I wanted to make more of a point about this because increasingly I am being asked about how to build “buzz” as if that is all that will be needed to make money from a film. Buzz is indeed needed, but it is only the first step. You can’t skip from awareness to money as the studios do. Hollywood studios do this effectively because they spend millions of dollars on spraying their message to the masses, mobilizing their press network to write about it everywhere and hoping for the best. They do not engage with that audience in conversation and they do nothing to acquire them for further releases of their films. Their process immediately starts over again for the next release. An independent production cannot afford to take this route; building an audience will take lots of time and lots of work but the idea is that you want to keep that audience loyal to you and your work so that you do not have to start over again when a new project comes out. The earlier you recognize this and can start on this work, the more likely you will have a sustainable career devoted to doing what you want to do, make films. I am not going to go into the need for producing superior work, that goes without saying (well, it is said many times in film courses so I think that point has been discussed repeatedly). No amount of marketing and advertising will save a poorly produced product or a film that has little to no audience.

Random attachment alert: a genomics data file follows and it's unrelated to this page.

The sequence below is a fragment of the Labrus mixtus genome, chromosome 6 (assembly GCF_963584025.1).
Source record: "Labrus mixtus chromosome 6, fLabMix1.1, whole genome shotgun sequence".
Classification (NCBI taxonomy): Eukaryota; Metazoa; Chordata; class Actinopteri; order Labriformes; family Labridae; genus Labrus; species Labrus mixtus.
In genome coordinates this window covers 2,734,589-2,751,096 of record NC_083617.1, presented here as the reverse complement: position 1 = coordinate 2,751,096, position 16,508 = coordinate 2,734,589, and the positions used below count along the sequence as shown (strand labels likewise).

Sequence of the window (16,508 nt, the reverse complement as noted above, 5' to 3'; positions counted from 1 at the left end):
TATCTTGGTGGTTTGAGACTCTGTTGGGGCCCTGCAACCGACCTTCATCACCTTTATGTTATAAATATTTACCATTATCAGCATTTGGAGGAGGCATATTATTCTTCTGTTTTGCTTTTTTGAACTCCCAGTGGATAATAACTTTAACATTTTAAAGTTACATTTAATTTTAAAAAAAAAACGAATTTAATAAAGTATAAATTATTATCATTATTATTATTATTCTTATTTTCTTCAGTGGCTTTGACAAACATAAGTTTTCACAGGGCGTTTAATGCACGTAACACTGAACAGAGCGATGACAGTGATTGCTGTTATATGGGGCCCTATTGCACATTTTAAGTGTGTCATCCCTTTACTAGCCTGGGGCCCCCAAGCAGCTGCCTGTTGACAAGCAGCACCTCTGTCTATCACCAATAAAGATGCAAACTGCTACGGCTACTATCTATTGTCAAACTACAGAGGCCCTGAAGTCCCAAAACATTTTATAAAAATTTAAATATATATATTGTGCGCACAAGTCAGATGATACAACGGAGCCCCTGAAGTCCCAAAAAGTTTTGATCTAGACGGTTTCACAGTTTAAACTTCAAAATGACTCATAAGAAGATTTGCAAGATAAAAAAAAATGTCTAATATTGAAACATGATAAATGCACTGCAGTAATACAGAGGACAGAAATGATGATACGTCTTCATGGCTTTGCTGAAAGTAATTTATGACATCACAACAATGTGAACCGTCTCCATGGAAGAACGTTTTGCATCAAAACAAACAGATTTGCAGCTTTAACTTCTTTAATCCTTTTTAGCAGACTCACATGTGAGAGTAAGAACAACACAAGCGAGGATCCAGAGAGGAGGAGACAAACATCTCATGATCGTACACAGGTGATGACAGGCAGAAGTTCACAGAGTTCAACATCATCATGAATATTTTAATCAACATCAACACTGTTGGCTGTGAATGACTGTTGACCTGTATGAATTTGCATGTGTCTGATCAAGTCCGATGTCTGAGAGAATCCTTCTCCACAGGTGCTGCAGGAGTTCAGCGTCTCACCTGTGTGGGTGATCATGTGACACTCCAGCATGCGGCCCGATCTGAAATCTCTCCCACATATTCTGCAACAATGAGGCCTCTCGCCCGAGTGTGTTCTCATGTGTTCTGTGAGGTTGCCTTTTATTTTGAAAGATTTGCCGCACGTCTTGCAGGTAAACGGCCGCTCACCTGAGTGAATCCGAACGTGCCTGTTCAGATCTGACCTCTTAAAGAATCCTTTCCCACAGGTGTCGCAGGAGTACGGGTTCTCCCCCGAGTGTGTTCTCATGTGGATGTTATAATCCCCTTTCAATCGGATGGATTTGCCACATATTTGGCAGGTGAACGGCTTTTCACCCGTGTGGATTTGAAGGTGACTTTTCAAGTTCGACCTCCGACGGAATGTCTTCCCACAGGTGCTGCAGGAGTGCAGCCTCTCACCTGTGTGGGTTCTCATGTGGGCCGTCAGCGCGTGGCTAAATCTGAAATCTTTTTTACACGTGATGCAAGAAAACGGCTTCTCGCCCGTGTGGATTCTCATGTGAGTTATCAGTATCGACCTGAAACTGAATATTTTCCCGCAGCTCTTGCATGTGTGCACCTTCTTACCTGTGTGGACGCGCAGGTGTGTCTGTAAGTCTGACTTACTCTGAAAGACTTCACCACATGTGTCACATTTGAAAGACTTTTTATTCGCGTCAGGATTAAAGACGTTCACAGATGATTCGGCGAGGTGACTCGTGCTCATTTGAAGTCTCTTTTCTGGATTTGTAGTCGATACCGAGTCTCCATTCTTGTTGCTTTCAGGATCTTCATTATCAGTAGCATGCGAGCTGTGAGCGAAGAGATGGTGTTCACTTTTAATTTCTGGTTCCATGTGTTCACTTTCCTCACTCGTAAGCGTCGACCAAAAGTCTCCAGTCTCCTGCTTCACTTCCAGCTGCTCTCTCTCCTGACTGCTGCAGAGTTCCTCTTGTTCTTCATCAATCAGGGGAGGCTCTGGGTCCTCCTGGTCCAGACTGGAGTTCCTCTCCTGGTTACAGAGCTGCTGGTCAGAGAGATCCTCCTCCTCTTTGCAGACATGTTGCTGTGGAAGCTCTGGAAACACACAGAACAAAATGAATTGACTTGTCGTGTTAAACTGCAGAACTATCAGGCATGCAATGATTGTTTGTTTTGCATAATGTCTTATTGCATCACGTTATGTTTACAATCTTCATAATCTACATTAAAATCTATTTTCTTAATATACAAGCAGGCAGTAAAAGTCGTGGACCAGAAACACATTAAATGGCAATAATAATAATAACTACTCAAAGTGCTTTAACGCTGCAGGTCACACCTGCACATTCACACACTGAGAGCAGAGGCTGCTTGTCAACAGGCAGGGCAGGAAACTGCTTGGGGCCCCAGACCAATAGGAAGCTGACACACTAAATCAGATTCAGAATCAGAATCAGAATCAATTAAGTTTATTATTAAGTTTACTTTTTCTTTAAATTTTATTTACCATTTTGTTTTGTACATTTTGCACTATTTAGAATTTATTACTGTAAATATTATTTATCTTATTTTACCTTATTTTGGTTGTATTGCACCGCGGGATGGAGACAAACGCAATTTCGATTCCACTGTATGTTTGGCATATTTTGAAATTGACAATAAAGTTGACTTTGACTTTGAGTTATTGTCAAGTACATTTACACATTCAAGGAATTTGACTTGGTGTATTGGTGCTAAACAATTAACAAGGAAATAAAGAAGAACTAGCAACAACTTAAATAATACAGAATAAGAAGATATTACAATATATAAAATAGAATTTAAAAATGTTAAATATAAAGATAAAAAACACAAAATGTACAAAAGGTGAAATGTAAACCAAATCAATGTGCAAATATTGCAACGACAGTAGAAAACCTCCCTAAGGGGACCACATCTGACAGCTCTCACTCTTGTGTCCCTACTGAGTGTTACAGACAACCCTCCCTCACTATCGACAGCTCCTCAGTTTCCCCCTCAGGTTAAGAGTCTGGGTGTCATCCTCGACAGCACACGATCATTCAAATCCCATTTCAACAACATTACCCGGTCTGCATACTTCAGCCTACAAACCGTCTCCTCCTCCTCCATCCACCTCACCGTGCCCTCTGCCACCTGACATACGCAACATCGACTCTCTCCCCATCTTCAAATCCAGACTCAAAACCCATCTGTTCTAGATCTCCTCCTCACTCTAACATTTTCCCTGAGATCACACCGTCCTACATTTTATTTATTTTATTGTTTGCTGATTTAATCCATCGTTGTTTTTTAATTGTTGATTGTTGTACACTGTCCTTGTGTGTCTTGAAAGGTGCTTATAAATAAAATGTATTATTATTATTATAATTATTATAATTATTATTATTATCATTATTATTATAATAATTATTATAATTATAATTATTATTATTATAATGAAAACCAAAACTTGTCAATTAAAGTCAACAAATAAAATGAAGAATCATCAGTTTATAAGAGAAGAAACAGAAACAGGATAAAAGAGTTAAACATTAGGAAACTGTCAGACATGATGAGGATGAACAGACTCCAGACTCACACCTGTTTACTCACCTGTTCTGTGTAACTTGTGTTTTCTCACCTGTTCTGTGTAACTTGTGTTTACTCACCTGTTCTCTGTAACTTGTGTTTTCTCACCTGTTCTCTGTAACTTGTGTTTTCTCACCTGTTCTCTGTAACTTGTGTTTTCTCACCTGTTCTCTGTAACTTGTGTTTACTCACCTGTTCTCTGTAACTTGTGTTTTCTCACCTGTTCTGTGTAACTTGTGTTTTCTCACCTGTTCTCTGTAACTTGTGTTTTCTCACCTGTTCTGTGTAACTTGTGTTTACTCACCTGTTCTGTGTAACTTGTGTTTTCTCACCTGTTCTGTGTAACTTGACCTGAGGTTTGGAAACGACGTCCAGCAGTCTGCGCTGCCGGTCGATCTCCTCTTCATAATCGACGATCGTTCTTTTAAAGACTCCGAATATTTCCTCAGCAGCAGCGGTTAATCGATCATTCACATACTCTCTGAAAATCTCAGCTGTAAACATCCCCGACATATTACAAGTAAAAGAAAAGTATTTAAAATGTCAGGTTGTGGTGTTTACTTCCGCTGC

Awareness is the part everyone gets; bringing the news of your film into the minds and hearts of its potential audience. It is the part that outside companies are hired to do and the thing that is always requested from a film’s creator. In the online world with its overabundance of noise, it is much more difficult to achieve without some big money to spend both on staff resources and media buys. Engagement and acquisition are much more labor intensive and it is not the work outside companies do best. Who besides yourself or the team involved in making your film will know the project intimately enough to accomplish engaging personally with its audience? If you are using social media and grassroots screenings as your marketing tools of choice, that is what you will have to do. Having written out advice for a filmmaker on how he could be doing this better and all of the work that will be involved, it turned out to be a 5 page document! Do you really want to do that every time you have a new project? Wouldn’t it be better to build an audience for all of your work over time?